To summarise the next book: seemingly the dullest of matt shades post-war period is way more fun than you might think. Or maybe that's just me bigging it up. Buy the effing thing and make up your own mind.

Now my contract limitations have expired, I can tart to my heart's content what  I like to call my expansion pack to The Home Brewer's Guide to Vintage Beer. Recipes? That's all it is. Loads  and loads of them. With North American and Lager recipes that Idropped from the original book for reasons of space.

My pride and joy. An award-winning book. The truth about Scottish beer and brewing. If I could find some bastard to publish it properly, I'm sure it would shake the world to its very foundations. Or at least joggle the odd noddle. 

Adnams beers in 1946

Having their beers start the war pretty weak had one advantage for Adnams: they were very little affected by it, at least in terms of strength. In many ways, Adnams beers in 1939 already looked like post-war versions.

PA and DS both dropped 3º during the war, X just 2º. But the latter, kicking off the war already at a meagre 1029º really didn’t have very far to go in terms of gravity reduction. Because of the way the tax system worked – a minimum rate, the equivalent of that for a beer of 1027º, was charged whatever the strength of a beer. Making a beer weaker than 1027º very financially unattractive.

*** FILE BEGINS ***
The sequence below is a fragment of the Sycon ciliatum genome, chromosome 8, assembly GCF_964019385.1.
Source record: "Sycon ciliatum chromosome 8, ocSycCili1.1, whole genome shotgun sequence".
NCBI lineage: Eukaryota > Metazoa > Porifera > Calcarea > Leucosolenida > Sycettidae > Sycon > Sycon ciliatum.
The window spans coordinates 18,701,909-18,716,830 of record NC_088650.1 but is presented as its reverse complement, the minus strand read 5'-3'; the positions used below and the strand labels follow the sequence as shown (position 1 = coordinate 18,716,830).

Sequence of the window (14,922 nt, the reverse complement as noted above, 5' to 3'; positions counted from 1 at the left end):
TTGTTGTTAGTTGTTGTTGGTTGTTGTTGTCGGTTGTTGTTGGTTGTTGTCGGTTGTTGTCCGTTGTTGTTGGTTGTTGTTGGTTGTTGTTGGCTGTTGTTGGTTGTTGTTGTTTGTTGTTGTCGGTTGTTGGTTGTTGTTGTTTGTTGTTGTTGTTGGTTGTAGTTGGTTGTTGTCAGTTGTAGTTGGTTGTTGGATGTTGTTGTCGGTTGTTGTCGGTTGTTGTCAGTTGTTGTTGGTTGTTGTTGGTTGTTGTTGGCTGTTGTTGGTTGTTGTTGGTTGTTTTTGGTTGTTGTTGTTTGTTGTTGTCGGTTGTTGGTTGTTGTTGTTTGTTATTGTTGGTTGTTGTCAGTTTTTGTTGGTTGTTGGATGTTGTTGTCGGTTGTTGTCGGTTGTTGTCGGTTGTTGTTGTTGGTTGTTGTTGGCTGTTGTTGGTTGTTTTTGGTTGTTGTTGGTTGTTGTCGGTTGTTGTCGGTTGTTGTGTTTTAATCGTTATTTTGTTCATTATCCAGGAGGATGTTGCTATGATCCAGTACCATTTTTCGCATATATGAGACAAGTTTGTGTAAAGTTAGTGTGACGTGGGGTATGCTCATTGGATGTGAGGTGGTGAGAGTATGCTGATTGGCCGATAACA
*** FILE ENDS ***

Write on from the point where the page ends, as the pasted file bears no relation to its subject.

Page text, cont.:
The table below shows the percentage change in OG and hopping rate.

Falls in gravity of just 7% were very much below the average. Fullers gravities, for example, fell between 9.5% and 42% between 1939 and 1945. Those numbers are much more typical of the changes to strength wrought by the war.

There’s a similarly small change in the hopping rates. Despite breweries being compelled by the government in June 1941 brewers to reduce their hopping rates by 20%.  I’m not sure how Adnams were able to effect such a small reduction in the amount of hops they used.

In a way, this is a good demonstration of the evening out of local strength differences during the war. Adnams beers were considerably weaker than those brewed in London in 1939. By 1946 they were roughly similar.

Adnams beers in 1946
Date Beer Style OG FG ABV App. Atten-uation lbs hops/ qtr hops lb/brl
1st Jan PA Pale Ale 1036 1008.9 3.59 75.38% 7.20 1.02
2nd Jan XX Mild Ale 1027 1005.5 2.84 79.48% 4.63 0.50
10th Jan DS Stout 1039 1012.7 3.47 67.33% 5.78 0.92